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The Value of a Smile by Dick Cress

The Value of a Smile

by Dick Cress

205 pages
A book by victims, about victims, and for victims.

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Category: Self Help:Stress
About the Book
The Value of a Smile began in 1993 as a catharsis and a promise to be kept and grew into 'Victimization 101' by 2000.

On April 30, 1983 this family frantically searched for their missing thirteen-year-old son Patrick who failed to meet them as planned. By 6:30 PM that evening, worry turned to terror and they reported him missing. After the report was filled out and the officer left, it was obvious to these frantic parents that the missing child was assumed to be a runaway and there was no intention by police officers to assist this devastated family in any way. In the future, this lack of activity would haunt Dick and his family.

This family's search began two days later when they began first, by posting crudely assembled posters and later, thousands of typewritten flyers with pictures of the missing youth were widely distributed in the Pacific Northwest but generated little more than a few rumors that they had to check out. However, very early in their search a terrifying rumor began circulating at the Junior High School that the children attended.

With a haunting knock on the door the evening of May 18th they learned that the junior high rumor was brutally accurate . . . their son's remains were found exactly as the story had told, and this family joined the group that no one wants to join.

A shrouding fog protected the family as events started and ended. Friends shouldered much of the burden that allowed the memorial services to be planned and executed. After scattering his ashes in the beautiful Cascade Mountains . . . the last of the Memorial tributes, the devastating damage of a brutal lesson that none of Dick's family would ever recover from had begun. Unfortunately, this was a lesson that would take many years of heartache and painful reminders to learn.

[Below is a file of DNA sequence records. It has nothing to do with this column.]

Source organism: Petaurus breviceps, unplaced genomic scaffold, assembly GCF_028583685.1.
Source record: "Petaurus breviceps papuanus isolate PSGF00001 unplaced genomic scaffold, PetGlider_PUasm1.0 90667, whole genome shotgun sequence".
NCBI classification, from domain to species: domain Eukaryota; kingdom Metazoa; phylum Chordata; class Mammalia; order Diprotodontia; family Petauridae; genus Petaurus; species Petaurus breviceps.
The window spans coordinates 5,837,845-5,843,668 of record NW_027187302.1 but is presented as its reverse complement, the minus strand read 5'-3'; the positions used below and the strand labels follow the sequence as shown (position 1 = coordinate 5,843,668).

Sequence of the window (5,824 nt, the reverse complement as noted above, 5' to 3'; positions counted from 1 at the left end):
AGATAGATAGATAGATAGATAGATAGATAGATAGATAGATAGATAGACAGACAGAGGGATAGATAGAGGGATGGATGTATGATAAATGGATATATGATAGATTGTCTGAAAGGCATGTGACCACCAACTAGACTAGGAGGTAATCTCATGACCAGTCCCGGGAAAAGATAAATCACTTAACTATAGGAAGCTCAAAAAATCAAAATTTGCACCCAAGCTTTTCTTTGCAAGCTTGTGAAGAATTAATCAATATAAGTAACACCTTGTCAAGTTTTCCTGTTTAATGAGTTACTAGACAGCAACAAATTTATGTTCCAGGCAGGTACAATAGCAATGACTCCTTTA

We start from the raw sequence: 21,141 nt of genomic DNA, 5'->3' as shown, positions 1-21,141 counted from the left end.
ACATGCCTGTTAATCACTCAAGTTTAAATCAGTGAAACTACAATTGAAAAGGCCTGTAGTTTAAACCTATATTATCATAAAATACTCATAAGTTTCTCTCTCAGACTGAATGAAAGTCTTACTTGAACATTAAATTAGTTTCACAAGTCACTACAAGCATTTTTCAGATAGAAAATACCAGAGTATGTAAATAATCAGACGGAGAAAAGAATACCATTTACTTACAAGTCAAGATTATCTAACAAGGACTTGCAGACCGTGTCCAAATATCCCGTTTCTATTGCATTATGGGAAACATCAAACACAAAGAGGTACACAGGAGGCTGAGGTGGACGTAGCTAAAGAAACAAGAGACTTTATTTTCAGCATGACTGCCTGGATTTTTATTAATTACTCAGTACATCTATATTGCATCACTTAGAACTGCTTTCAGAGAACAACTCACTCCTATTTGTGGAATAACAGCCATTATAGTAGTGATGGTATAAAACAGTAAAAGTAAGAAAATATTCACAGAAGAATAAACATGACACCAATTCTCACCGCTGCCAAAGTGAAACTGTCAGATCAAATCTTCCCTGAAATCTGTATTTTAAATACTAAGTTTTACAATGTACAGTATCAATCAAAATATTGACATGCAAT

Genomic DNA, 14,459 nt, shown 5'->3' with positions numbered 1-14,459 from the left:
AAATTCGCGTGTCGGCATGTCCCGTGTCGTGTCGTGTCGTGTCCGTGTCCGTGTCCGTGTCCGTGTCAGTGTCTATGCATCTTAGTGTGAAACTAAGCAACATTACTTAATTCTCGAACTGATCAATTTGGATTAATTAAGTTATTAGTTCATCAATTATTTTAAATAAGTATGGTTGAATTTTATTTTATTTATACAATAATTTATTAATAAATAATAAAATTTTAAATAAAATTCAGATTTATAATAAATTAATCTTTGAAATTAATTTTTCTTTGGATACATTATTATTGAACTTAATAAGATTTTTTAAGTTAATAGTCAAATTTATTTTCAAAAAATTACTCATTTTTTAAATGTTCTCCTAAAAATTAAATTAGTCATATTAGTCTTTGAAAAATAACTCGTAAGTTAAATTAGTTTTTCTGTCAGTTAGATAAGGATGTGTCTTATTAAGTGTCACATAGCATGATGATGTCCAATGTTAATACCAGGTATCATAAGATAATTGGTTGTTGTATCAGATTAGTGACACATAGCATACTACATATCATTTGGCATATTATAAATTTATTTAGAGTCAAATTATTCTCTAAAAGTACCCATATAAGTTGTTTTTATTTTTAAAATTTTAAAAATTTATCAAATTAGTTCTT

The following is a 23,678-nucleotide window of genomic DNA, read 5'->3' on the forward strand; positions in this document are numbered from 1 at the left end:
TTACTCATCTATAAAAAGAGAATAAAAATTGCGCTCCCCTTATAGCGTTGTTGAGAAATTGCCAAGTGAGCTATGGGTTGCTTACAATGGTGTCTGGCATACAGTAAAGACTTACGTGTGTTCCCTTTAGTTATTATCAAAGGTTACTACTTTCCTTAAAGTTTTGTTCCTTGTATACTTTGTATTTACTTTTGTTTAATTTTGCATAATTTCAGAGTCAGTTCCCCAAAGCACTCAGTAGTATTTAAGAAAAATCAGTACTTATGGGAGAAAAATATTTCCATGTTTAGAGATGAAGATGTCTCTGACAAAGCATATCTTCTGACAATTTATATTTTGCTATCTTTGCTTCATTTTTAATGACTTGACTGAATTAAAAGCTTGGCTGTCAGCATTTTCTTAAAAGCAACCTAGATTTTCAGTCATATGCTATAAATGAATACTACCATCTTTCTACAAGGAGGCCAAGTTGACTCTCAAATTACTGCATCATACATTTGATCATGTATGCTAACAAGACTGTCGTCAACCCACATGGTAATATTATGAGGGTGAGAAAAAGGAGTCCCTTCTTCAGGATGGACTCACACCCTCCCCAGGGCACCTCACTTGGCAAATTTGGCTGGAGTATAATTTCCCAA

Statistics reveal that in cases such as this one a family member is generally considered a suspect until cleared. Two weeks after recovering Patrick, Dick was given a polygraph examination and cleared from the list of suspects. During the drive home, the detective in charge of the case advised him that their investigation was unable to turn up any new leads and that his family and the police would have to wait until his killer(s) came forth and confessed to the murder. Dick, his family, and the police are still waiting for the confession that will most likely never come. With the lack of activity by the police from April 30 until his remains were found, precious time and valuable evidence was lost to time and weather.

Four years after Katie's death in 1993 from breast cancer complications, Dick accepted a call for research papers from the 9th International Symposium on Victimology into stress disorders and their classifications. This resulted in two papers submitted for him to the Symposium. Along with these papers, Dick shares the painful lessons that can be learned in no other way.


From my first reading of this book, a phrase used by the author has haunted me: "Institutionalized Disinterest." What an apt, however unfortunate, grasp of how the system functions: a system so compartmentalized, so territorial in its separate interests, and so mutually exclusive that in the end it too often fails the very people it is designed to protect. I don't know if, in writing this book, the author intended more to empower other victims, or to enlighten victim-service providers, or to encourage the system to take a long-overdue look at itself. Indeed it is a book, which does all three.
- Kathy Copley, Victim Advocate; Kentucky Victims Coalition V
The Value of A Smile offers insight into the world of violent crime victims, the loved ones, and friends they leave behind. The emotions this tragedy brings forth are often misunderstood, leaving the victims at the mercy of every negative emotion. Without negating the horror of losing a friend or loved one at the hand of the criminal, Value Of A Smile offers hope for victims and survivors.
- Lisa Angelina Author of Nothing Hidden



About the Author
Dick Cress After the murder of his thirteen-year-old son, Dick began working with crime victims. This forced a focus on the perilous, often deadly journey that violent crime victims must endure. For nearly two decades, Dick's writings have inspired and helped victims become survivors and clear the many hurdles they must face.



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